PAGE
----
The Trump Card

The US Pres­i­den­tial cam­paign was per­haps one of the most di­vi­sive we have seen in re­cent history, with char­ac­teras­sas­si­na­tion at­tempts most of the time re­plac­ing de­bates of any sub­stance. Af­ter a hard-fought elec­toral cam­paign, Don­ald Trump is to be­come t

Malta Independent - - DEBATE & ANALYSIS - Clyde Puli

Whilst for many, even amongst those Amer­i­cans who cast their vote, the choice be­tween the two can­di­dates left much to be de­sired, it still makes for an in­ter­est­ing anal­y­sis. The rise of Don­ald Trump, with­out the sup­port of the po­lit­i­cal and me­dia es­tab­lish­ment and with less cam­paign bud­get and po­lit­i­cal ex­per­tise around him, will cer­tainly be the sub­ject of study for both po­lit­i­cal sci­en­tists and po­lit­i­cal strate­gists for years to come.

The po­lit­i­cal strat­egy of a po­lit­i­cal out­sider

Don­ald Trump seemed to have a trump card at ev­ery stage of the cam­paign and he played it right. In phase one, he won the pri­maries and the right to rep­re­sent the Repub­li­can Party for the pres­i­den­tial race by em­brac­ing pop­ulism to desta­bilise the party es­tab­lish­ment, which was overtly against him. His ag­gres­sive com­ments ap­pealed to the grass roots and got him the needed at­ten­tion of the me­dia but an­noyed many – rang­ing from fem­i­nists to De Niro and the Pope.

In phase two, he chose Mike Pence – a lit­tle-known politi­cian but one who is well-re­spected and trusted by the party es­tab­lish­ment – as his run­ning mate. Pence, a for­mer Cruz sup­porter and a staunch Chris­tian, would build bridges and se­cure the sup­port of both the

party es­tab­lish­ment which loathed Trump and the Chris­tian vote. This left him fo­cused on de­mol­ish­ing Hilary Clin­ton by at­tack­ing her blue-col­lar base.

It seems he is en­ter­ing phase 3 by act­ing very pres­i­den­tially. Now that the cam­paign is over, Don­ald Trump is also sound­ing more re­strained. He has put aside the nasty things he said about Pres­i­dent Obama and is now telling us that he is a very good man, and his cam­paign team has al­ready re­moved from its web­site the ref­er­ence to ban­ning Mus­lim im­mi­grants. Trump’s com­ments about im­mi­grants, eth­nic mi­nori­ties, Mus­lims and women have cer­tainly been con­tro­ver­sial and, of course, we still have to see what he will do with re­gard to th­ese is­sues, once he is in power.

The re­volt against the elite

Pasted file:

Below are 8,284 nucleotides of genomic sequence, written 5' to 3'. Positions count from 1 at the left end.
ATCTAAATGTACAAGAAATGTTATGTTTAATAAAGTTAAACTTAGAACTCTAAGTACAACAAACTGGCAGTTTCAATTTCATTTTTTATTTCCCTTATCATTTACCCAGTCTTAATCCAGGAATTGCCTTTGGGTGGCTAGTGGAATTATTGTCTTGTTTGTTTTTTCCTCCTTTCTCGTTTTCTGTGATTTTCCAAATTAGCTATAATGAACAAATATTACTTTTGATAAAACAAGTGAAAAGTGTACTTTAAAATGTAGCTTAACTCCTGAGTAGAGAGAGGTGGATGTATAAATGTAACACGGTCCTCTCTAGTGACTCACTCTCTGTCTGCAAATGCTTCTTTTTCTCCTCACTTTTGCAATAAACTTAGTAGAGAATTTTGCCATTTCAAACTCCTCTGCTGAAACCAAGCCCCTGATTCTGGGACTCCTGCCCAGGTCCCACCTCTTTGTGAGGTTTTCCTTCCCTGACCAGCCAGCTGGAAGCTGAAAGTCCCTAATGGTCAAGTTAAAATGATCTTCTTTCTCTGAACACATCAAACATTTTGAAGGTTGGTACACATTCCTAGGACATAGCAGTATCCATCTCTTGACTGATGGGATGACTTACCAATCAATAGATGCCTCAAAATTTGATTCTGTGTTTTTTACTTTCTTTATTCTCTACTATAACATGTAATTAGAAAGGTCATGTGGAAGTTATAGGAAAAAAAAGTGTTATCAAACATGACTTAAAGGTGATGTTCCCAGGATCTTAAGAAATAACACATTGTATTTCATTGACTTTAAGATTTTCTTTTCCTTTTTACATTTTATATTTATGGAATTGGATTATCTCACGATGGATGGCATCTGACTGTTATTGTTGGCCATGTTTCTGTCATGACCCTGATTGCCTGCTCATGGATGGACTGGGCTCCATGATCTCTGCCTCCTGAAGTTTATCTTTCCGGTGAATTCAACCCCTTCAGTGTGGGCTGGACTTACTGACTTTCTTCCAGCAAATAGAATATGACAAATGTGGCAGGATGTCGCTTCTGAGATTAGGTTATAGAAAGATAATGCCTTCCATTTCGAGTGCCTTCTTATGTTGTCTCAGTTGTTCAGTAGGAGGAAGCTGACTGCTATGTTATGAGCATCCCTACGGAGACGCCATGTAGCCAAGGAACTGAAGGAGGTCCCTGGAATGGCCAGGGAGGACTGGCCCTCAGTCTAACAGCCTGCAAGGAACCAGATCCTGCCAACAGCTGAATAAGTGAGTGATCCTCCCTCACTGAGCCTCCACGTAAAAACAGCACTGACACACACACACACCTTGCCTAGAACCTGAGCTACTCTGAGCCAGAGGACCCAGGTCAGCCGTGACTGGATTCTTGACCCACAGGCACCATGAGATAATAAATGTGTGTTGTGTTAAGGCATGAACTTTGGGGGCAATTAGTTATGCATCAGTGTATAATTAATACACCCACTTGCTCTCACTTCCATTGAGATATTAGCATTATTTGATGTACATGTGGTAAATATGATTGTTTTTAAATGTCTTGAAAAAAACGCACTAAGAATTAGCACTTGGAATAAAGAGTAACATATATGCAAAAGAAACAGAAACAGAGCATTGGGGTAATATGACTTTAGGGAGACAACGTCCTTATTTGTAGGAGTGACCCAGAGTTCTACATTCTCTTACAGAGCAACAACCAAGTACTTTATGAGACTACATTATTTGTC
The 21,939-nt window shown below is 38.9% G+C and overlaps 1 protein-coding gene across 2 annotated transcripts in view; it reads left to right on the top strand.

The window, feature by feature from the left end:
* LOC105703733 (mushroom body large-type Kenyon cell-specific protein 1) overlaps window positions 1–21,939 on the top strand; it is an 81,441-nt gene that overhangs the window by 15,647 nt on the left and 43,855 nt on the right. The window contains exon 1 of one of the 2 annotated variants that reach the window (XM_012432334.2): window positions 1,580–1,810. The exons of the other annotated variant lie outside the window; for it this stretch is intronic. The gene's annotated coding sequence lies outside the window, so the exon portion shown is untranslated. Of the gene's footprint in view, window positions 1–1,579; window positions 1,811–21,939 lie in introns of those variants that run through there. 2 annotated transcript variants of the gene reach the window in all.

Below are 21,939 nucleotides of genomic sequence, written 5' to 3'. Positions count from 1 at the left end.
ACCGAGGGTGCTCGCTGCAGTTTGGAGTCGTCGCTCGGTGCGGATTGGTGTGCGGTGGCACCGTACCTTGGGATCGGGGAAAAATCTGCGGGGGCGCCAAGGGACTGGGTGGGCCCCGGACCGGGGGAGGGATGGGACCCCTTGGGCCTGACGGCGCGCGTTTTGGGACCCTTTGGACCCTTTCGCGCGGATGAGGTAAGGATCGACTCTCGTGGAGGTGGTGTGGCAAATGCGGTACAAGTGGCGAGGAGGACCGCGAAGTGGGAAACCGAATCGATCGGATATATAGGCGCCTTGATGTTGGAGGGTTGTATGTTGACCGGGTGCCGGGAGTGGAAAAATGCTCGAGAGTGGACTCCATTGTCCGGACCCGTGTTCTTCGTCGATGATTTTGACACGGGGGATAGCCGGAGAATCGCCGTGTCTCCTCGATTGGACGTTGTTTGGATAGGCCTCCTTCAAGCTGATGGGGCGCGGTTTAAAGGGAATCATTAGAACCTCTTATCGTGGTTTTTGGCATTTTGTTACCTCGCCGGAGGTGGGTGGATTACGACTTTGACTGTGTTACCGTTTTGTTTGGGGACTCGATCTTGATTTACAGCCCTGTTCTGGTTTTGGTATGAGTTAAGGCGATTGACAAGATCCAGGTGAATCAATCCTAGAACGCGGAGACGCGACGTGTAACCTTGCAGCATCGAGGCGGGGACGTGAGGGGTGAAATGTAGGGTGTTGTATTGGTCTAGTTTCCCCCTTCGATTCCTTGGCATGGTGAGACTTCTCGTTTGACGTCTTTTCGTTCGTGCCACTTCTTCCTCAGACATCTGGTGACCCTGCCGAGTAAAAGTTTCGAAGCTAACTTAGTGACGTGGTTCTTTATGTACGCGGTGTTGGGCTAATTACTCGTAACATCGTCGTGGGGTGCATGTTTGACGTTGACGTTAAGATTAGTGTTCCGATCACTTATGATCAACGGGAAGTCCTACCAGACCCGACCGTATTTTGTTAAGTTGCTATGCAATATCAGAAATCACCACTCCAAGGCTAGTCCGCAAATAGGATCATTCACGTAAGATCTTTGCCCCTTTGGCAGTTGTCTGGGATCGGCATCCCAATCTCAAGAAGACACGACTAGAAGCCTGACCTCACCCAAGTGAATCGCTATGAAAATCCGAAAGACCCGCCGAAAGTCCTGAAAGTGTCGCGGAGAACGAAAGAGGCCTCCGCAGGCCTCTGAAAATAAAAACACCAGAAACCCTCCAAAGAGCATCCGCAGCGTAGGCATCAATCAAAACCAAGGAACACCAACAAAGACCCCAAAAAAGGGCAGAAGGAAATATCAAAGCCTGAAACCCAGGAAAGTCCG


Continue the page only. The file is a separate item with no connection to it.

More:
The 2016 US elec­tion was cer­tainly a re­volt against the po­lit­i­cal elite. Don­ald Trump did not sim­ply win over the Demo­cratic Party as its cho­sen can­di­date for the pres­i­dency: he was the out­sider who de­feated the in­sid­ers. He crushed the anointed ones in the pri­maries, out­wit­ting those who ini­tially con­sid­ered him a joke. The po­lit­i­cally in­ex­pe­ri­enced can­di­date de­feated those who had long been groomed by the po­lit­i­cal es­tab­lish­ment. He de­feated po­lit­i­cal dy­nas­ties from

both sides of the po­lit­i­cal spec­trum, with the Clin­tons only fol­low­ing the demise of the Bushes.

So the peo­ple voted against a po­lit­i­cal es­tab­lish­ment that was too con­sumed with main­tain­ing the sta­tus quo against the wishes of the same peo­ple. It was not only a ques­tion of al­ways see­ing the same old faces that pushed peo­ple to some­thing re­sem­bling a leap in the dark. It was more about po­lit­i­cal au­then­tic­ity ver­sus a po­lit­i­cal cor­rect­ness that many be­lieve has now gone mad.

The Amer­i­can way of life and im­mi­gra­tion and rad­i­cal­ism were def­i­nitely on peo­ple’s minds when they made their choice for Pres­i­dent. Sim­i­larly, the blue-col­lar work­ers might have been alien­ated by a legacy be­gun by Bill Clin­ton and – to a cer­tain ex­tent – con­tin­ued by Barack Obama which, un­der a third-way guise, pushed neo-lib­eral poli­cies to the detri­ment of the work­ers it was sup­pos­edly rep­re­sent­ing.

To a cer­tain ex­tent there is a sim­i­lar­ity with Jeremy Corby’s elec­tion and re-elec­tion as the Bri­tish Labour Party’s leader. The Party del­e­gates de­manded a Labour Party which – put sim­ply – was ide­o­log­i­cally Labour. So the peo­ple were yearn­ing for politi­cians whowould act more as their true rep­re­sen­ta­tives than those whom they per­ceived as a pon­tif­i­cat­ing and self-right­eous bunch who nonethe­less en­gaged in se­cret

back­room deals and cor­rupt prac­tices.

In this sense, the heavy me­dia bias and re­port­ing of Trump’s lack of po­lit­i­cal cor­rect­ness and naughty com­ments might have ul­ti­mately made him look more au­then­tic and less made-up than Clin­ton or any other can­di­date groomed by the po­lit­i­cal es­tab­lish­ment.

The es­tab­lished mass me­dia has also been de­feated by Trump. The out­cry against some of Trump’s dec­la­ra­tions and the huge pop-star sup­port for Clin­ton seems to have only served for peo­ple to be em­bar­rassed to de­clare their sup­port for Trump openly or in opin­ion polls, rather than to change their re­solve at the polling booth. This might have been one of the rea­sons why the sur­veys did not read the sit­u­a­tion cor­rectly, as was the case in the Brexit ref­er­en­dum and also in our hunt­ing ref­er­en­dum not so long ago.

Trust in Anti-Po­lit­i­cal Age

This goes to show that po­lit­i­cal lead­er­ship has to be a two-way re­la­tion­ship. Politi­cians can­not be vi­sion­less, pop­ulist, opin­ion poll-led pup­pets, but nei­ther can they be elite-led, ar­ro­gant semi-author­i­tar­i­ans force-feed­ing mis­un­der­stood and de­spised poli­cies down peo­ple’s throats. For trust in demo­cratic lead­er­ship to thrive, per­sua­sion re­mains the name of the game.

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